18 06 2007

I was looking at a blog about strange maps and I came across a hand drawn map of the USA by Jack Kerouac. That got me doing some research on the guy.

I have read half of “On the Road,” and enjoyed the half I did read. I only stopped reading because I found a job and had no time for it anymore. That was almost 4 years ago this summer. The book is still on my shelf, with a little plastic thing for a bookmark. You know, those little plastic tabs that are used to attach tags to clothing at stores. I wonder if those have an official name.

Back to my point, which is that I have found many parallels with Kerouac’s life and my own.

For example, today I read that Kerouac’s parents lived in Ozone Park, NY, which was where I was born. From what I remember of “On the Road,” Kerouac would return to his mothers home in NY when he wasn’t wandering the country. I had no idea while reading the book that he was going to Ozone Park, the city where I was born and lived for the first 12 years of my life.

During his wanderings, Kerouac spent some time in the Central San Joaquin Valley, around Mariposa, Madera, Fresno, Selma, and Bakersfield. Most of that is documented in “On the Road,” and from what I remember he ended up picking grapes and digging ditches with migrant workers, which is what he had become. I have also resided in Madera and currently live in Fresno.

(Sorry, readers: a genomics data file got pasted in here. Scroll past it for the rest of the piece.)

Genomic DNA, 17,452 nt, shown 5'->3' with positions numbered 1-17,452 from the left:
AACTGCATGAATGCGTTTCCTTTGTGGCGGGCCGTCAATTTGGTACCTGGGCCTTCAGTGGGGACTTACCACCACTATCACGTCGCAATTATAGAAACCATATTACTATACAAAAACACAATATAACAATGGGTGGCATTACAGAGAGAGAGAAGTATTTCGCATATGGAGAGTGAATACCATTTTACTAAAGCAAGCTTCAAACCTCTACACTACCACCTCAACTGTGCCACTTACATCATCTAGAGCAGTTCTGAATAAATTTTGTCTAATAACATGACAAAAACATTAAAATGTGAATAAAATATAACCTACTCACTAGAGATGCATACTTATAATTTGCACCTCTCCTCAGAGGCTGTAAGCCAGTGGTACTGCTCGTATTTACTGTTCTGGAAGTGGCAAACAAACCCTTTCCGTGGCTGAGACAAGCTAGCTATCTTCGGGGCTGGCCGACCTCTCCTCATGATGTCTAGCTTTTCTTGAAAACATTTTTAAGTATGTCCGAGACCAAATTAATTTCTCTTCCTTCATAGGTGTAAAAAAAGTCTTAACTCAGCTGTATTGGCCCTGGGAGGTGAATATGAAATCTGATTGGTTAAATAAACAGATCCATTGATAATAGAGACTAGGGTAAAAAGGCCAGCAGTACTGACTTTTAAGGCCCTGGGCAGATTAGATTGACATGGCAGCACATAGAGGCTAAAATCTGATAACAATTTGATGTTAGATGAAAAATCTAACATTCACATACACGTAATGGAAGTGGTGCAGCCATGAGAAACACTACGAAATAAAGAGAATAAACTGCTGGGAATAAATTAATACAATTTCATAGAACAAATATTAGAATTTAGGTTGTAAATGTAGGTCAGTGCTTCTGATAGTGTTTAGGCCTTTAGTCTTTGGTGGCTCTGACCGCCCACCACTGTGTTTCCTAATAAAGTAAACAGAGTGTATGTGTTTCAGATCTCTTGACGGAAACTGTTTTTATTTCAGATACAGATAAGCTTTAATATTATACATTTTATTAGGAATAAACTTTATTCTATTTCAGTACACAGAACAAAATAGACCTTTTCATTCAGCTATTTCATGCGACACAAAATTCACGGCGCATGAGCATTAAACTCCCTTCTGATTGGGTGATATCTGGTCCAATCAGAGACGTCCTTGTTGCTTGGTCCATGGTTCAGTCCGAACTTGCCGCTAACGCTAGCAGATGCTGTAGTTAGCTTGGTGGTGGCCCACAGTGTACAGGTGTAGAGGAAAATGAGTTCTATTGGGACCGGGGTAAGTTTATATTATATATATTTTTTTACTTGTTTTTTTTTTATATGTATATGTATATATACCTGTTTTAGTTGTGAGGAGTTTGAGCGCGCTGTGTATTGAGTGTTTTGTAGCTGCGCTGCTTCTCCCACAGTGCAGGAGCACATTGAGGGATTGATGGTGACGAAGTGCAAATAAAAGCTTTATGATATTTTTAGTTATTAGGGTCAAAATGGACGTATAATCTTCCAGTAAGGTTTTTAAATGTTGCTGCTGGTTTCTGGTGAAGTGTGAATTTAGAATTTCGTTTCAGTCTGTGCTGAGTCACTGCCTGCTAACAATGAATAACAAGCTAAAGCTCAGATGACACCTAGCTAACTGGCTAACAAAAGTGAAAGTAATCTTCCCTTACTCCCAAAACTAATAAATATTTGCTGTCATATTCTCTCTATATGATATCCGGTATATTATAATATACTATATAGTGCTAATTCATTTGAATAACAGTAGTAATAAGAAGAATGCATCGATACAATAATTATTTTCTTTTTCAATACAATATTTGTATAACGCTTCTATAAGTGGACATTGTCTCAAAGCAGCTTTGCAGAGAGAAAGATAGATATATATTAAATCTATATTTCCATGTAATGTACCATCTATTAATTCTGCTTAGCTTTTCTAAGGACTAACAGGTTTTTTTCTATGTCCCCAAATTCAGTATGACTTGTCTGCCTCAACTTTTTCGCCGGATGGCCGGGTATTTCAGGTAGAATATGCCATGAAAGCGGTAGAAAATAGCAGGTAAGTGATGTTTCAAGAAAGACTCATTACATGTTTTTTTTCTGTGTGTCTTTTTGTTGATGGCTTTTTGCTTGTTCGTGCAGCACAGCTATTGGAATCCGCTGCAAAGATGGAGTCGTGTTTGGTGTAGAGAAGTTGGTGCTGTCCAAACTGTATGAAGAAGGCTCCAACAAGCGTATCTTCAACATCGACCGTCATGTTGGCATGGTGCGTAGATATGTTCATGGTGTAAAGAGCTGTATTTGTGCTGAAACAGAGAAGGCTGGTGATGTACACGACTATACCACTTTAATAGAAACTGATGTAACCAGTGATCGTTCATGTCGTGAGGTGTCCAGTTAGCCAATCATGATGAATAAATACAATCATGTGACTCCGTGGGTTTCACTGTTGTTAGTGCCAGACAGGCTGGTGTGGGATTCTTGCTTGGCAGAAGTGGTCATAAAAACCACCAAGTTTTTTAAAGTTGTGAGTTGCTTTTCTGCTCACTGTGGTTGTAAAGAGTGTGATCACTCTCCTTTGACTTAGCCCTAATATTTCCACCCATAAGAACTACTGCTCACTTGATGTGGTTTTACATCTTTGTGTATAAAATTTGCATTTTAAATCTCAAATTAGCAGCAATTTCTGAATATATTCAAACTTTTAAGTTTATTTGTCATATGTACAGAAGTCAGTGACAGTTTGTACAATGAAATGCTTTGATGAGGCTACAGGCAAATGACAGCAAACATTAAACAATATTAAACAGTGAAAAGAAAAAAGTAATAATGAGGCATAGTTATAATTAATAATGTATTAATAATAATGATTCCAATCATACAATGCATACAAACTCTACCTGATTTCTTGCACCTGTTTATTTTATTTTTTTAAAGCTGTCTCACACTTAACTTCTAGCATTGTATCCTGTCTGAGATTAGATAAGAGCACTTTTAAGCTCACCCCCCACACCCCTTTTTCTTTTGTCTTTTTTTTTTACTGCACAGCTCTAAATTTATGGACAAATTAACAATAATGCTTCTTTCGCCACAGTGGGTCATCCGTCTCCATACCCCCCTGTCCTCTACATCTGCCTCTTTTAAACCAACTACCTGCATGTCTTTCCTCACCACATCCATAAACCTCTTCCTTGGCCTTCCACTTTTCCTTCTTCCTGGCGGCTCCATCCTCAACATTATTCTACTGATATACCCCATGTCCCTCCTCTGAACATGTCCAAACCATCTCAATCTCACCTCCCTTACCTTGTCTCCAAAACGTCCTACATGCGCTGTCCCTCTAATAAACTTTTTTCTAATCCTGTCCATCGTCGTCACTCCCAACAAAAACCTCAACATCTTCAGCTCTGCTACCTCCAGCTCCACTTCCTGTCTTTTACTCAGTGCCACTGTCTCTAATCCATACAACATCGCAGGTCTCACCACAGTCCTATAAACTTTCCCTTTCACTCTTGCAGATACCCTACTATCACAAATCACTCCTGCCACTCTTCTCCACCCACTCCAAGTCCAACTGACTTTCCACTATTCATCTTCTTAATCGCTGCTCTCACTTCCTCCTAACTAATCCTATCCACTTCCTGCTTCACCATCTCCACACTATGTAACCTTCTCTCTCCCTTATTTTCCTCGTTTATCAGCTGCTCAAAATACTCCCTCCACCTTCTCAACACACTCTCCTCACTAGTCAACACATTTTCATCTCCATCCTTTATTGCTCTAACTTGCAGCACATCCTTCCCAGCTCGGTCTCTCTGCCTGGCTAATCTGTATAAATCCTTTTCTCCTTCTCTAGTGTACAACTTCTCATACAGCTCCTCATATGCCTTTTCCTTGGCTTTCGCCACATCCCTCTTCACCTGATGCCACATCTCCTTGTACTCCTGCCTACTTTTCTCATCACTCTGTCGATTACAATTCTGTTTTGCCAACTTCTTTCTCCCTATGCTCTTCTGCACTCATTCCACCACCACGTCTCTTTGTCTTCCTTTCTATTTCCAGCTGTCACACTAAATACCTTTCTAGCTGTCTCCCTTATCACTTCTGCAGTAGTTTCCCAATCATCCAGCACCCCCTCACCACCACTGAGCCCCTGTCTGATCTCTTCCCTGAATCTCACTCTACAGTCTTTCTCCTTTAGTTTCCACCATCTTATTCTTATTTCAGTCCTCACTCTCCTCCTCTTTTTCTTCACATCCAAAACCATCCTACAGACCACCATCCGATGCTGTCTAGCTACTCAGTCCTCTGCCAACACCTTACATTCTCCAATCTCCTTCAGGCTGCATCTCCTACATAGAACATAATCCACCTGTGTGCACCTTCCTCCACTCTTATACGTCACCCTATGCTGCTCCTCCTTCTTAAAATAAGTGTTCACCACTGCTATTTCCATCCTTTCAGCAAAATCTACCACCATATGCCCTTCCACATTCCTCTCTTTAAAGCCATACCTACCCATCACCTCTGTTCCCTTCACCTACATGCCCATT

I also found out that Kerouac was discharged from the Navy for psychiatric reasons, much like myself. Although I was never discharged from the Navy for psychiatric reasons, there was an attempt made to get me discharged for reasons that could only be explained as “psychiatric.” Or maybe it was “psychotic,” I always confuse those two.

So there is but a fragment of the parallelization’s that I share with Jack Kerouac. I’m sure there are more, but I haven’t found any yet. And I probably should finish “On the Road” if I am going to find any more facts of interest.




One response

19 06 2007

I read it years ago and every once in a while think about reading it again. But then I look at the huge pile of books on my nightstand, all of them with bookmarks sticking out, and realize that it’s just not going to happen.

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